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Junk senatorial bets who were absentee solons - Angara

Carmela Fonbuena
Posted on 04/08/2013 4:19 PM  | Updated 05/10/2013 11:04 PM

Photo from Sonny Angara Facebook pagePhoto from Sonny Angara Facebook page

MANILA, Philippines - Hit them where it hurts most.

"No work, no pay" is not the best punishment for absentee lawmakers, said Team PNoy senatorial bet Juan Edgardo "Sonny" Angara. It should be: "No work, no vote."

The 3-term representative of Aurora province supported calls for voters to junk candidates known to be absentees in Congress.

“Before we push for the implementation of a ‘no work, no pay’ policy in Congress, let’s start with ‘no work, no vote.’ ‘Huwag natin iboto ang mga kandidatong hindi nagtatrabaho (Let's not vote for the candidates who have not been working),” Angara said.

The senatorial candidates are mostly incumbent senators or representatives. Angara said voters should look into the record of candidates.

"Halal kami ng bayan, dapat naninilbihan kami para sa bayan. Hindi kami dapat naglalakwatsa o pa-petiks-petiks lang. Voters should elect candidates who would uphold their sworn duties,” he added.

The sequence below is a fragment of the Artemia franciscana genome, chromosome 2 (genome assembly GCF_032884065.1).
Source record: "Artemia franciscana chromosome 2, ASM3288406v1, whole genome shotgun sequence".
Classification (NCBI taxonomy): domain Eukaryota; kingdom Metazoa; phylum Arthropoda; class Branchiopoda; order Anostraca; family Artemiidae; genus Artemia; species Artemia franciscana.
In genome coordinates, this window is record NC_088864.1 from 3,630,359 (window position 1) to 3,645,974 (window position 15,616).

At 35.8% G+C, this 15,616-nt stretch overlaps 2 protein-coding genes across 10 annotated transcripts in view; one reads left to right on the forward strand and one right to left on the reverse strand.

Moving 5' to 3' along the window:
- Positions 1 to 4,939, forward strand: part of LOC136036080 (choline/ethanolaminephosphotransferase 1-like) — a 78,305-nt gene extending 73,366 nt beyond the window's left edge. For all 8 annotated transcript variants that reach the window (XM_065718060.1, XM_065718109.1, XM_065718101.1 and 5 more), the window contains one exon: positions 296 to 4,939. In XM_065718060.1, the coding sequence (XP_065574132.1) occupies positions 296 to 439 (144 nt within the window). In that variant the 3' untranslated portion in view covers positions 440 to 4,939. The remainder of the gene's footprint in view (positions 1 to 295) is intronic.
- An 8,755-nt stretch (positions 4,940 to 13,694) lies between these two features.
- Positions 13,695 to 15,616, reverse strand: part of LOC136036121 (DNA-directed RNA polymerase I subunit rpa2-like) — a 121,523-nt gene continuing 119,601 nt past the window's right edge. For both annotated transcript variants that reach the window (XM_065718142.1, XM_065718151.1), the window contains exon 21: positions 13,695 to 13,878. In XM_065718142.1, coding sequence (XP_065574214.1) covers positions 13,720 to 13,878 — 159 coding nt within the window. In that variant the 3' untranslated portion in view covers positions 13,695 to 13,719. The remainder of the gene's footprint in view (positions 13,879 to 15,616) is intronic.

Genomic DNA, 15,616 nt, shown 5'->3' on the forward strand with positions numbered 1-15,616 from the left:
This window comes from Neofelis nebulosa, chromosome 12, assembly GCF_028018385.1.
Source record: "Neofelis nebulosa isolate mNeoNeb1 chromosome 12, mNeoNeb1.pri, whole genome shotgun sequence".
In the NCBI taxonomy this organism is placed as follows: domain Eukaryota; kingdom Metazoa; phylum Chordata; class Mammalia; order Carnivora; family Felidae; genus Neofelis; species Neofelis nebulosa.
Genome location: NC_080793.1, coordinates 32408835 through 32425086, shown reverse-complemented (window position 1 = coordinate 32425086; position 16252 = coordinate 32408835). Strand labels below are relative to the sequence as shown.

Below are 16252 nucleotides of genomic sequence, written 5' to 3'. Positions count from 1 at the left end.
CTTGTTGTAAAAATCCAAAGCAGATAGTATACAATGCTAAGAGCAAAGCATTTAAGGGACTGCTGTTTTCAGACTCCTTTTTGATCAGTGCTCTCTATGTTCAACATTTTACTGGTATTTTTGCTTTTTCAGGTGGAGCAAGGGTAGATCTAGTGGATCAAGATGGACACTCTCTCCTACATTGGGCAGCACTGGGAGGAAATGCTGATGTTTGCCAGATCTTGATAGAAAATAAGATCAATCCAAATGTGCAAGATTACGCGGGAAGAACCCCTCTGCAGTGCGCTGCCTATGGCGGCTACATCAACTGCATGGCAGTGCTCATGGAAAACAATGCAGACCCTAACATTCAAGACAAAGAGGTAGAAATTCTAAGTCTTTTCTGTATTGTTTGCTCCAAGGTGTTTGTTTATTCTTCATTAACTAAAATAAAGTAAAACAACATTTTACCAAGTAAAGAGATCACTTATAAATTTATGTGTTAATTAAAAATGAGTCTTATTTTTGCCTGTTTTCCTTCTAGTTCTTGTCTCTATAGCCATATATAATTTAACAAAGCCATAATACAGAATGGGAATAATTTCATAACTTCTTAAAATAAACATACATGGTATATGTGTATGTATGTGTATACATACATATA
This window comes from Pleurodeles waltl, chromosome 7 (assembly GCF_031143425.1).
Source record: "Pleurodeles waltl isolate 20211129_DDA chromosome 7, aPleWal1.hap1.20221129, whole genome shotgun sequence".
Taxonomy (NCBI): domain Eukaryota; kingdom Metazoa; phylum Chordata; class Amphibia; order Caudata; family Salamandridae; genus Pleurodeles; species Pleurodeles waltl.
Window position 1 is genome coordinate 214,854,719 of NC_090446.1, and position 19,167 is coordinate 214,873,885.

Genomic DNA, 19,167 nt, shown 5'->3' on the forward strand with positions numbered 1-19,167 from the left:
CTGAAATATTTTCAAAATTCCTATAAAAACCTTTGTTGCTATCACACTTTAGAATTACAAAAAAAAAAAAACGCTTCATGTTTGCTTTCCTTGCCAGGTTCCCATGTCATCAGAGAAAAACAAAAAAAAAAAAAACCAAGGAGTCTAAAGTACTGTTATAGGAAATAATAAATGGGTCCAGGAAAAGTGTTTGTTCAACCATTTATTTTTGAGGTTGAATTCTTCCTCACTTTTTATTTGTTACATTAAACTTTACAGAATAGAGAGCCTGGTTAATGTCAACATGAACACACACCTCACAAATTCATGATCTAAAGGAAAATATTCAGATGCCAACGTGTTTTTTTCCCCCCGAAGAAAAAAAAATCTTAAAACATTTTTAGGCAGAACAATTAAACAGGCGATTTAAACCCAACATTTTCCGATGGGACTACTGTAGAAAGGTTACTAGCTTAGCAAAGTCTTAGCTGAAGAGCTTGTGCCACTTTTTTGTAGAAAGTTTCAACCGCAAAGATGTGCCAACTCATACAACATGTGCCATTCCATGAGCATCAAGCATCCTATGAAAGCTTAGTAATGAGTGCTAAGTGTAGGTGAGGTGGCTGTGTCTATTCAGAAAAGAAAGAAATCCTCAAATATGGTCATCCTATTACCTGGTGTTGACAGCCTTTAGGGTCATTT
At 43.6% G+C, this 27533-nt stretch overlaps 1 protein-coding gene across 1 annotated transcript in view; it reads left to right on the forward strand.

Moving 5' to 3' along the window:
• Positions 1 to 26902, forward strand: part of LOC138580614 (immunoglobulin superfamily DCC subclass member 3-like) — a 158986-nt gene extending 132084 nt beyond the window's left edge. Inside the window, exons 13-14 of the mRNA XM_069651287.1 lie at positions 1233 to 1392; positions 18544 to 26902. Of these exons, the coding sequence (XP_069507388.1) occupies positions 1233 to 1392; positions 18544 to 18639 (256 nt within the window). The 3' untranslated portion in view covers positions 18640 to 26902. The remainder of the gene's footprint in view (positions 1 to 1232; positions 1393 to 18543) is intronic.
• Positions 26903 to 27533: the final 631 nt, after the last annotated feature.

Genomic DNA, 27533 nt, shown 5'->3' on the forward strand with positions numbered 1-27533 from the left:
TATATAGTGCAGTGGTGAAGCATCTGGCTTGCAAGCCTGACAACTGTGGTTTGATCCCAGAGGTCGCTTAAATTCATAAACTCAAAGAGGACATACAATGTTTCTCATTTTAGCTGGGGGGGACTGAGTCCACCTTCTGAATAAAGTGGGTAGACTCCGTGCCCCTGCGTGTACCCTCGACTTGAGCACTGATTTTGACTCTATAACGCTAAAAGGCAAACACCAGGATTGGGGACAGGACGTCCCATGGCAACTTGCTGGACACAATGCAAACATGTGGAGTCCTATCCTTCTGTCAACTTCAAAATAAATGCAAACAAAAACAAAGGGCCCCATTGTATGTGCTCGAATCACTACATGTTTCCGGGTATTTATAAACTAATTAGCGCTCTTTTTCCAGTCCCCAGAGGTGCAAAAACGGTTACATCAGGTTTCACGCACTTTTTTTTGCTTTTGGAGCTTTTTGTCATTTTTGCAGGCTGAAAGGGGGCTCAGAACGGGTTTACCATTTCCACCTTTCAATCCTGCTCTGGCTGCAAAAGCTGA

Attendance record in the House of Representatives show that Angara attended 50 of the total 61 sessions last year, from January to December 2012. Out of the 11 absences, he was "deemed present" in 5 session days, meaning he only had 6 unexplained absences. A lawmakers is deemed present when he's doing functions outside the session hall.

The "no work, no pay" campaign is an old advocacy that was revived last week after the House of Representatives released the attendance record of the members of the 15th Congress.

But it's a proposal that has not been seriously considered. Lawmakers argue that attendance does not measure the accomplishments of a lawmakers. UNA senatorial bets also questioned it.

Various other proposals have been made to address the chronic problem of absenteeism in Congress. The late Sorsogon Rep Salvador Escudero III wanted the House plenary locked so representatives cannot leave the hall after they've registered their attendance.

Bills have always been delayed because of problems with the lawmakers' poor attendance, especially in the bigger chamber that is the House of Representatives. There are 287 representatives. To constitute a quorum, 144 lawmakers are needed in plenary so they can proceed tackling bills. -

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